Now that you’ve established the wall perimeter, fasten the end studs into the plates by means of either nails or screws (the latter are easier to remove). For added stability, particularly if you have kids or plan to install a door, it’s smart to nail or screw the top plate to the nearest ceiling joist.

Install the remaining studs at intervals of 16 or 24 inches. (At this point, if you’d like to inhibit the transmission of sound through the temporary wall, add batt fiberglass insulation in the stud cavities.) Finally, put up the drywall panels; for ease of removal later, screws are recommended.

Finish the wall however you please. Some may be perfectly satisfied with the rudimentary look of unfinished drywall. Others may choose to paint the surface or even to install baseboard. Much depends on the purpose of the temporary wall, but it’s certainly possible to make it resemble your permanent walls. But remember, the more you add on, the more you’ll eventually need to take off.

Follow your design sense and do what makes you happy. After all, it’s your (newly defined) space!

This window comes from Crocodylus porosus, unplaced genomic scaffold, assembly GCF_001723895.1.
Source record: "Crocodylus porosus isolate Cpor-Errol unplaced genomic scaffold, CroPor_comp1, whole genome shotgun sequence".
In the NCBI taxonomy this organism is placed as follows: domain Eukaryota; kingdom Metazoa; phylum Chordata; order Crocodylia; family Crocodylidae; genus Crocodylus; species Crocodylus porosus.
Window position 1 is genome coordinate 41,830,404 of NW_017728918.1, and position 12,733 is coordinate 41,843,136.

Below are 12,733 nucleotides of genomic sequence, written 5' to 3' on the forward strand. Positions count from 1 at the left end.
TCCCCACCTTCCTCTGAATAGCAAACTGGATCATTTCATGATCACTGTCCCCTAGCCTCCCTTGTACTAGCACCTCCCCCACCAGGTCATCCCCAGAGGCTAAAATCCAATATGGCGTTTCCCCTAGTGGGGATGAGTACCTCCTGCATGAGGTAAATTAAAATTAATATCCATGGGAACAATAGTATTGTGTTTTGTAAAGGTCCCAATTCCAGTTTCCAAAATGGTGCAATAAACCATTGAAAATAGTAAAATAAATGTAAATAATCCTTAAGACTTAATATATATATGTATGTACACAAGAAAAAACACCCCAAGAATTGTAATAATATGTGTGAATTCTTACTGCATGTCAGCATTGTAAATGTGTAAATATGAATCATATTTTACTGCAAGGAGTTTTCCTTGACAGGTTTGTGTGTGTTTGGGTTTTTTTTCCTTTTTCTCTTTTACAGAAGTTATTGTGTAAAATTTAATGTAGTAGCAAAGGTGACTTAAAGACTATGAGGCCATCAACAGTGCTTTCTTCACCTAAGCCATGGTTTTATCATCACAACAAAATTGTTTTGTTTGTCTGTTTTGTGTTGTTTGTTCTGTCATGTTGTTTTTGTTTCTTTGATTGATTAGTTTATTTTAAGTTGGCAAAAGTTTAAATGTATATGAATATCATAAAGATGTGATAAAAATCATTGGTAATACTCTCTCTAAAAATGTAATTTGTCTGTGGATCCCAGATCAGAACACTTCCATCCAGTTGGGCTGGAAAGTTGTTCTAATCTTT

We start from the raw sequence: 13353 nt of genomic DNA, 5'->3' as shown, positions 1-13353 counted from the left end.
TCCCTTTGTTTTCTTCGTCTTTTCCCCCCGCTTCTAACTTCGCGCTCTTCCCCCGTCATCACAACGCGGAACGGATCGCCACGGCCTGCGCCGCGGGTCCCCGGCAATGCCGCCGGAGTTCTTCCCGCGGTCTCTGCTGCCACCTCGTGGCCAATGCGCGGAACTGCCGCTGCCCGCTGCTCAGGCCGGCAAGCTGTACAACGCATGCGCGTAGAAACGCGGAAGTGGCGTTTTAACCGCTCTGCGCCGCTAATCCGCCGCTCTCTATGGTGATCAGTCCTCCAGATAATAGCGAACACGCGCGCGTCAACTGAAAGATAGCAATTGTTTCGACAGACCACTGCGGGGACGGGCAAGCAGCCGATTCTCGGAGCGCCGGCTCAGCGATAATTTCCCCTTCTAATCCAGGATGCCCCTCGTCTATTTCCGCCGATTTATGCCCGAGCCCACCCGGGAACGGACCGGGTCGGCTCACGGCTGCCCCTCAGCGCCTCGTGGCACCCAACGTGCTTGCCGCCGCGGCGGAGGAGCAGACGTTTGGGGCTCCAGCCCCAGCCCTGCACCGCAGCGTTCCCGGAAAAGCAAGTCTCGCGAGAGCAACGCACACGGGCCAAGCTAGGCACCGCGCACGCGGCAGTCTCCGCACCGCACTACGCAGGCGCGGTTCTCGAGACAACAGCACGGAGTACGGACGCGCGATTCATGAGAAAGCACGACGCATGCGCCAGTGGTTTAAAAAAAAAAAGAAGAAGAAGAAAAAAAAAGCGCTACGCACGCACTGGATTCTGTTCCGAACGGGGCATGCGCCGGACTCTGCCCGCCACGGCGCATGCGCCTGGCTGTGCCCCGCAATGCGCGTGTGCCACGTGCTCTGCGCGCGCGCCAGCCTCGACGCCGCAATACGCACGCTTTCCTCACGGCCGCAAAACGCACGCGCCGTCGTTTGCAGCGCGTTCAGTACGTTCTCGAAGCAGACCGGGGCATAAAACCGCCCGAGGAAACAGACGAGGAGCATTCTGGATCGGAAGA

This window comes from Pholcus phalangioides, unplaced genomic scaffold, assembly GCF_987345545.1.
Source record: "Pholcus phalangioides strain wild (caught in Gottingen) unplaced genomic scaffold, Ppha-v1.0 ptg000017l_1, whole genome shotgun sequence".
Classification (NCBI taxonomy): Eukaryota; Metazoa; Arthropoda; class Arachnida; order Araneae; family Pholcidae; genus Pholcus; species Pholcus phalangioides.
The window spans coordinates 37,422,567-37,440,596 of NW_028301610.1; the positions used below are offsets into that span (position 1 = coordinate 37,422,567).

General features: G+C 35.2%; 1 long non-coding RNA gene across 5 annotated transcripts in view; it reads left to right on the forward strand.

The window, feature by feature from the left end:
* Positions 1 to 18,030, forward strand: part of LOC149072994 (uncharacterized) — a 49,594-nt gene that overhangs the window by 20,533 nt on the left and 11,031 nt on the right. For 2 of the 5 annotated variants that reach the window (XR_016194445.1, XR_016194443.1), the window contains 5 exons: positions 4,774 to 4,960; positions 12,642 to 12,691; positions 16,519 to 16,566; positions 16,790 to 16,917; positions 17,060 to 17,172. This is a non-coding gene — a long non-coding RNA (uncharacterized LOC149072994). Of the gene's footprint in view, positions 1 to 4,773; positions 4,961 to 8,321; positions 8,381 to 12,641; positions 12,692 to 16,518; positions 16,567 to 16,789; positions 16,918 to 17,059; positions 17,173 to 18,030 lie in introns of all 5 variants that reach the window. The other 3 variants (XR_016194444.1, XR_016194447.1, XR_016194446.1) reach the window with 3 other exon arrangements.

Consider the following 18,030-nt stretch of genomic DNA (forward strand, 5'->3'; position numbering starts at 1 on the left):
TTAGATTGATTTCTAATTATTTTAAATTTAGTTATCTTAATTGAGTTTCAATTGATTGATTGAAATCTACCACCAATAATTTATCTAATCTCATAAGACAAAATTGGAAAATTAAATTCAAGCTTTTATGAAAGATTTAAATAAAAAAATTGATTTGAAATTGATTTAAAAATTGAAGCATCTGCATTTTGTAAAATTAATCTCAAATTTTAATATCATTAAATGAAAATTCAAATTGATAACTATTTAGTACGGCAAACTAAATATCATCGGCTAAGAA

Quick Tip: Trim Protection Tape

True to its name, trim protection tape keeps woodwork from being damaged in the course of remodeling. Here's what to know about it.

Protecting woodwork before you paint (or do other work) around it will save you time and money later. Trim protection tape comes in a variety of widths for any trim detail, from moldings to banisters. Look for a product that’s easy to use, will stick solidly to surfaces for as long as your project lasts, and won’t leave a sticky residue when it’s removed.

For more on trim and molding, consider:

How To: Paint Trim
Quick Tip: Installing Crown Molding
Get Trim! 9 Ways to Dress Up a Room with Molding

Bob Vila Radio: Plaster Wall Cutouts